The core sample from the oldest coast redwood tree ever found is a thin rod of wood the width of a pencil, a couple feet long, and densely scored at irregular intervals by dark brown stripes. In this compact package, exposed to the air and sitting on a table in front of me at the Humboldt State University Institute for Redwood Ecology, lies 1,500 years of history from a tree dating back to 328 CE.
Dendrochronologist Allyson Carroll hand-counted each of the 1,498 minuscule rings in this core. And not just this sample, but hundreds more; in all, Carroll has counted more than a quarter of a million coast redwood tree rings.
She does it because these little rings have immense power. In the labs of scientists, cores like this will have another life. Rings will be counted, measured, and combusted into vapor, and their elemental origins will be tallied, all in an effort to peer into the deep history of the earth.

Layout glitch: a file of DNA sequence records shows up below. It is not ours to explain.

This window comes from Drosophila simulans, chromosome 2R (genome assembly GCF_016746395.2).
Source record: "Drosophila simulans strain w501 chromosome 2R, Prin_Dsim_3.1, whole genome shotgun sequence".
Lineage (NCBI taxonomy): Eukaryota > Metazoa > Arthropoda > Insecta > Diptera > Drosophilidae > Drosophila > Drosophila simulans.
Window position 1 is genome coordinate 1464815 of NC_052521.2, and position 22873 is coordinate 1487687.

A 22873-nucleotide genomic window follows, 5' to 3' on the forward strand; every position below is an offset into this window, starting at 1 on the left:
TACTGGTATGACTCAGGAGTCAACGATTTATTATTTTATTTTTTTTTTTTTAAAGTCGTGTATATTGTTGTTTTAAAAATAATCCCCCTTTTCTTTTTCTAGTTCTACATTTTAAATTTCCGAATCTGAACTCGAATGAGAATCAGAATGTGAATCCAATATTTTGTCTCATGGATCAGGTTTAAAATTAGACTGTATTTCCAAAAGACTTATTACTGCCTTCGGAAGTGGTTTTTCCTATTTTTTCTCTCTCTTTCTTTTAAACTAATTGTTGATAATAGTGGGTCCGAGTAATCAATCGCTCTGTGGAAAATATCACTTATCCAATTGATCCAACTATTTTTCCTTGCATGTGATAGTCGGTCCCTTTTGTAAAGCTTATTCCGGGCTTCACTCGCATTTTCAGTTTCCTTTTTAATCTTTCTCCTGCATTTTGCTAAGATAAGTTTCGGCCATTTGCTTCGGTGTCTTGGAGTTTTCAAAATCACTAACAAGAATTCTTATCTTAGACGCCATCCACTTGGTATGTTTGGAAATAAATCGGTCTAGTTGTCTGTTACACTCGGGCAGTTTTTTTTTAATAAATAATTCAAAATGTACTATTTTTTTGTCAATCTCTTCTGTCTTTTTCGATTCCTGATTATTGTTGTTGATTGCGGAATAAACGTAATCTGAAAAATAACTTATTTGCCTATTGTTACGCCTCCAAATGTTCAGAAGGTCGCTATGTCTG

Coast redwoods (Sequoia sempervirens) are famous for being the tallest trees in the world. Redwoods shoot up hundreds of feet into the air and hail from another age, their ancestors arriving in the fossil record over 200 million years ago. Yet the tiny spaces between the rings – spaces so small scientists peer at them with microscopes – tell big stories about the past that no human alive has seen, and a future we have yet to understand.
Read the full story at Bay Nature.